The Coldest Winter in England for over 200 Years
It was a very severe winter that seemed to go on for ever. I was in my last term in the Junior School at Gresham’s, having my fourteenth birthday that February. (I should have made the transition two terms earlier, but the imminent openimg of Tallis meant the Senior School was full to bursting point.) One of the memorable things about my boarding house Crossways was the complete absence of central heating. When our housemaster ‘Dow’ retired at the end of the summer term everything changed, and radiators appeared in Crossways. Kenwyn (the other house) was almost brand new and had underfloor heating, but for us in Crossways we had nothing downstairs in the way of warmth, except for a open fire in the Quiet Room and the hot water boiler in the Boiler Room. Upstairs was even worse. During those frozen weeks of the Lent term 1963 we had tall electric heaters in the dormitories it is true, but although a friendly red light in the base gave the impression of warmth, the heat they gave out was minimal.
With the hockey pitches all frozen games were off, but runs were certainly on. A favourite cross country was the ‘Three Bridges’. The first of the bridges was where the road crossed the railway on the way to Cromer. This bridge is now demolished, but it used to be where the entrance to the North Norfolk Railway’s Holt station now stands. In 1963 the bridge was still used by railway trains from Melton Constable. The second bridge was the next bridge on the line to Sheringham. What the third bridge was nobody knew.
On the route of the run there was a pond which we used for skating. One problem with skating was the fact that very few people possessed skates, but the Chaplain did. This was ‘Dubby’ (the Revd D. C. Argyle) who I remember gliding elegantly round the pond on real skates; the rest of us just slid about on our shoes. For sledging we were rather better equipped, and if we lacked one of these they could even be made at the ‘Scruff Shacks’ (the handicraft workshops). The place for tobogganing was the Spout Hills in Holt on the road to Letheringset. The best descent (long and steep) was naturally called the Cresta Run. For all these snowy activities we wore woollen gloves which rapidly became soaking wet, leaving our fingers red and frozen.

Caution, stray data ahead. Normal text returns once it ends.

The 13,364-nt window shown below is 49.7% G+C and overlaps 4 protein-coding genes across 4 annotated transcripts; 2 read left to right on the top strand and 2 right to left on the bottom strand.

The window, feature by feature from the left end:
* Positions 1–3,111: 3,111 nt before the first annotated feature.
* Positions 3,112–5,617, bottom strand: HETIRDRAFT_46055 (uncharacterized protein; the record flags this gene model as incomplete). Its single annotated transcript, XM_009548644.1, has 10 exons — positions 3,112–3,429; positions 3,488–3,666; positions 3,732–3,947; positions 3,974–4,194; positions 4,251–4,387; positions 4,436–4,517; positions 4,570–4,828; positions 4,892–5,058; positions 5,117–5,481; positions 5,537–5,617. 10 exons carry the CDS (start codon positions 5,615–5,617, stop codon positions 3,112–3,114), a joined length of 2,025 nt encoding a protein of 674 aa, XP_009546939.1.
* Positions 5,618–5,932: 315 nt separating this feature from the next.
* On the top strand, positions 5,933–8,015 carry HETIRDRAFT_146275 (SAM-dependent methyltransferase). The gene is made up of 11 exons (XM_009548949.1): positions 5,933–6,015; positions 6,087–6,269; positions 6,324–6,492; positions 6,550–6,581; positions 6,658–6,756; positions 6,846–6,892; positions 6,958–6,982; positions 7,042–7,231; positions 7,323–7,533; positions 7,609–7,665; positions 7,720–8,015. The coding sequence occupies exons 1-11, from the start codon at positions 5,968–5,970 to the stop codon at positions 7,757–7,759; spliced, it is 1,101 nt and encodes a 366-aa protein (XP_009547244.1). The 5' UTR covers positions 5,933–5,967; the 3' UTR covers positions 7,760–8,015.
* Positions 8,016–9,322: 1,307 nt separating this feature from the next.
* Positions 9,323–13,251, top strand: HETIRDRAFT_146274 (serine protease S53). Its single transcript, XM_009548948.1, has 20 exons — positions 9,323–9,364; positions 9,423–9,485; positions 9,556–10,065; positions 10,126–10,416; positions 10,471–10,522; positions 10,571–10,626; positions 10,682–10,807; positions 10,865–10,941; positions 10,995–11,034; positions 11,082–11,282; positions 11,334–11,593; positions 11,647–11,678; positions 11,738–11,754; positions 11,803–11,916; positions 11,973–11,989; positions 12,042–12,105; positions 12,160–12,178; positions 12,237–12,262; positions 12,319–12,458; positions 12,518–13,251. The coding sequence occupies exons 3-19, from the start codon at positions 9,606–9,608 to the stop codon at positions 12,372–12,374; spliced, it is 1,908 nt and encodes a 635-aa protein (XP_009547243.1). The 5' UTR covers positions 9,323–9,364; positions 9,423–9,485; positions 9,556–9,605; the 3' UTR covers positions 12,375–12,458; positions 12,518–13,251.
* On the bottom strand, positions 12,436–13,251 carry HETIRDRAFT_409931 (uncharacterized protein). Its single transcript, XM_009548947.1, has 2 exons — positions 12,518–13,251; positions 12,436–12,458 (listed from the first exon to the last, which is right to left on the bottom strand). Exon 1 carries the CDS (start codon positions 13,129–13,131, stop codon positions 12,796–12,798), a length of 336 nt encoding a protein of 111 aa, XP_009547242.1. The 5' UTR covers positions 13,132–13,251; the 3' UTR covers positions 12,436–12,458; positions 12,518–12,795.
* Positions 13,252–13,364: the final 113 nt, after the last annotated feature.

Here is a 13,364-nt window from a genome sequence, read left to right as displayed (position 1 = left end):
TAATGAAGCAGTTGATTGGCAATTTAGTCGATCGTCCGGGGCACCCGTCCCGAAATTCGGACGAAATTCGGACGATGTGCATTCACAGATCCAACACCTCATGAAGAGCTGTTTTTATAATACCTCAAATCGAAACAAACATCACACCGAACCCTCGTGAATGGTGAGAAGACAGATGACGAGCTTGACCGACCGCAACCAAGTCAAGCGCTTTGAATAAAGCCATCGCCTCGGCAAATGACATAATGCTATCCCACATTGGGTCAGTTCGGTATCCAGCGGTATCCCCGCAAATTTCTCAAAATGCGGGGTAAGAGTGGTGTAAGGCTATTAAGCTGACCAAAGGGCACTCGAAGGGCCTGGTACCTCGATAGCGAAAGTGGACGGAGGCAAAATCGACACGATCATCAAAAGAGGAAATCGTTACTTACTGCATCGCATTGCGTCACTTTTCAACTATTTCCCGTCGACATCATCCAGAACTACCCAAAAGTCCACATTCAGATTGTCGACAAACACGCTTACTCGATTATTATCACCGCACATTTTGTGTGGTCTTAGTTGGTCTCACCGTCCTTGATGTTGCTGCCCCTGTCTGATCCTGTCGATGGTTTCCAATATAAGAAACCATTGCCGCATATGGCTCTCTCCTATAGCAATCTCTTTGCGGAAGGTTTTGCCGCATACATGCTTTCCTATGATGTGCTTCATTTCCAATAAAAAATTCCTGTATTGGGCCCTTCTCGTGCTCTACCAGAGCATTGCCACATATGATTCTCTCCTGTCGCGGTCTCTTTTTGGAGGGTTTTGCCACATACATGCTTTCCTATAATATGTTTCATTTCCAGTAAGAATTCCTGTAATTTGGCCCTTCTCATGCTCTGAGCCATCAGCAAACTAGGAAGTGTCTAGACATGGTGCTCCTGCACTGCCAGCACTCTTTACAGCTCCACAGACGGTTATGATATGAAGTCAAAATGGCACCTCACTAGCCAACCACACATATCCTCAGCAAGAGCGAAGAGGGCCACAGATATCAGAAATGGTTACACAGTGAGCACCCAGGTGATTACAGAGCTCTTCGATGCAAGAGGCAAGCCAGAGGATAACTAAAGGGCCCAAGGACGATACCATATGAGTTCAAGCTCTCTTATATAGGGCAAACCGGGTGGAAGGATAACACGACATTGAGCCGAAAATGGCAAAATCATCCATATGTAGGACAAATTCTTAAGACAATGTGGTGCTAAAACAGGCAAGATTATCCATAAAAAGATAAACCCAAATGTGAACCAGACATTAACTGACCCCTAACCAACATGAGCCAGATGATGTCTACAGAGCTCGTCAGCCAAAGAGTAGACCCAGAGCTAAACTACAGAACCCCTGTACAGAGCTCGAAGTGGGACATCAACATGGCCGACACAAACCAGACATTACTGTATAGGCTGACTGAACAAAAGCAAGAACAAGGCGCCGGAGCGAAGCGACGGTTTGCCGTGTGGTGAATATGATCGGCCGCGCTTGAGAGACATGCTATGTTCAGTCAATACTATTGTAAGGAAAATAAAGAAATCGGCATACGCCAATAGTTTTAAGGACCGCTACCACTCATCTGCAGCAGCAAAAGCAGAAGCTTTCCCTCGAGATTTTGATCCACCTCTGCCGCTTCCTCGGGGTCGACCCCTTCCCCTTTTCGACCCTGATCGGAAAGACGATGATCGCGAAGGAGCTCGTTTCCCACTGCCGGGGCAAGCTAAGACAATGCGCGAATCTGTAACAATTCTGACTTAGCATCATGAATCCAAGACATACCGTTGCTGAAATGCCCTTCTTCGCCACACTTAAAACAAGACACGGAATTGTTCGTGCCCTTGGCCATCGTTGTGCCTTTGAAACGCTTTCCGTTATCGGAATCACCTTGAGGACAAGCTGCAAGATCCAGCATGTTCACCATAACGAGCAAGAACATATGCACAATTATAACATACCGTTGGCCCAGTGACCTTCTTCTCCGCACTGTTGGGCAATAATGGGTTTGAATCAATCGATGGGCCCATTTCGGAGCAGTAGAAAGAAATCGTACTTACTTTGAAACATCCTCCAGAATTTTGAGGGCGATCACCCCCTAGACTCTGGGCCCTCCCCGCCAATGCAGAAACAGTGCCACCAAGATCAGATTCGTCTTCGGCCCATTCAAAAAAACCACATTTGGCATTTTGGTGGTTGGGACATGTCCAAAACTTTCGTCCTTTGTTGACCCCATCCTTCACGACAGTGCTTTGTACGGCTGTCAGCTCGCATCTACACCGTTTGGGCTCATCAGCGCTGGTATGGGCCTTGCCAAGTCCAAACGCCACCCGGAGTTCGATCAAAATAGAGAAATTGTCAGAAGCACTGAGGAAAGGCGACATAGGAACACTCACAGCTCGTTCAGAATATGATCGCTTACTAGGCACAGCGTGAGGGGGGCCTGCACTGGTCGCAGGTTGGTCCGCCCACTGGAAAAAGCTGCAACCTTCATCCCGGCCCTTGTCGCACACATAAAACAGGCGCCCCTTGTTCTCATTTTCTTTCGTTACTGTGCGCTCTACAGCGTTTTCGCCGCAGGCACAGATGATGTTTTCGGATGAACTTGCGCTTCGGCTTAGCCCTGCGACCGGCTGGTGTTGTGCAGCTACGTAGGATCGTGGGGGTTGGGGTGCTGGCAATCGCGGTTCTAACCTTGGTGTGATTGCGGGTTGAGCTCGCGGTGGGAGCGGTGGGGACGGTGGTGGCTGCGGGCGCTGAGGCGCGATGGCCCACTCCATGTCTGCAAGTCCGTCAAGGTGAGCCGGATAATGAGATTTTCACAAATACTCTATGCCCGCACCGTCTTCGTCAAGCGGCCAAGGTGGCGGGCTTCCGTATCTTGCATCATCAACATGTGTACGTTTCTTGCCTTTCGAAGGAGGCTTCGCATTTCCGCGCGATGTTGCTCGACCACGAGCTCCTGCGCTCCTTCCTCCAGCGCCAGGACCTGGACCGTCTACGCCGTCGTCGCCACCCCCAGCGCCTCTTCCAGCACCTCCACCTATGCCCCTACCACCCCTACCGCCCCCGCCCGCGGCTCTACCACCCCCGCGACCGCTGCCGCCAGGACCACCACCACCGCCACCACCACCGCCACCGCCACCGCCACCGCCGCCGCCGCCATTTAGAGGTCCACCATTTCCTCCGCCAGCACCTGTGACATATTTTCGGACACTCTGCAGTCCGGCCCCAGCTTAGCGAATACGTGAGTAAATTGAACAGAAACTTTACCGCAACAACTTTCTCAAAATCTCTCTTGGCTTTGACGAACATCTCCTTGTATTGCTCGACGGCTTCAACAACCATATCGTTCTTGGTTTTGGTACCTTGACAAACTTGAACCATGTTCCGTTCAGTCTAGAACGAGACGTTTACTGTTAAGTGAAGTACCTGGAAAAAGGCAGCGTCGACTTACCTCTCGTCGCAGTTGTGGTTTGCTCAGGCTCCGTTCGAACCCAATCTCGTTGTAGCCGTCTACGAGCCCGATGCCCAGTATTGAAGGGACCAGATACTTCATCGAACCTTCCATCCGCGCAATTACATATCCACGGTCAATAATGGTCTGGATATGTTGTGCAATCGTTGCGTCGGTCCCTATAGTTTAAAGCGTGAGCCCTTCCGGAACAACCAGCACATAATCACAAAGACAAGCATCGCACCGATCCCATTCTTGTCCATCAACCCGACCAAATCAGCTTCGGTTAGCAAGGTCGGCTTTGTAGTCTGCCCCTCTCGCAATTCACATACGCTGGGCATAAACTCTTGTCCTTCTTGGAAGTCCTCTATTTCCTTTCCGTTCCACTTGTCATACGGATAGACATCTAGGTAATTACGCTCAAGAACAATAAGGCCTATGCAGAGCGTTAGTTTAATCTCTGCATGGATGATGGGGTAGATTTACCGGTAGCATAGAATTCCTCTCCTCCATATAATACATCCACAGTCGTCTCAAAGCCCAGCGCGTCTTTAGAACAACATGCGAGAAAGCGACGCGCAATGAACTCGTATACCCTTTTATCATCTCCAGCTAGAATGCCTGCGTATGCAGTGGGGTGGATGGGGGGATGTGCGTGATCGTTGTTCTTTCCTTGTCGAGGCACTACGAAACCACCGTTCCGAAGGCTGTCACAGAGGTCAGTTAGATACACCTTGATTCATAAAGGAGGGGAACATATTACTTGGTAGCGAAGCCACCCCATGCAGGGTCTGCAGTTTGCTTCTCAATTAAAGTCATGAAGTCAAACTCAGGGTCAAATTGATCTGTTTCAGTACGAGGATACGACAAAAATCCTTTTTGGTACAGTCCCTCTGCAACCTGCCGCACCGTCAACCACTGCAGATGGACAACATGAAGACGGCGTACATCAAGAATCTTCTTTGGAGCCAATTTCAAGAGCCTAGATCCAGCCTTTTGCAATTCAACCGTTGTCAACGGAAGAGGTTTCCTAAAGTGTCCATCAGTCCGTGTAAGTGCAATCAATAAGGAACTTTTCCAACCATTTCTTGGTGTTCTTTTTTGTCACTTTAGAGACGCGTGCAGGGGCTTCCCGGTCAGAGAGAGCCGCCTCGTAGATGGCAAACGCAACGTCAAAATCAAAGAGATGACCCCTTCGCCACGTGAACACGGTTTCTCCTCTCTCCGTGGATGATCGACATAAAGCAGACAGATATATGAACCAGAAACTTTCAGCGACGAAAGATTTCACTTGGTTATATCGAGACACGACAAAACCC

Another activity during these snowy weeks was the building of an igloo. I am sorry to say we never got as far as a roof. Snow ball fights seemed more entertaining to most boys than the architectural niceties involved in spanning a void. I wish we had tried, though. All through January and February and into March the cold weather continued without a thaw. A consequence of the deep snow and windy weather was drifting snow. Records of temperature have been kept since the Inter Regnum, and only the winter of 1683-4 has been significantly colder.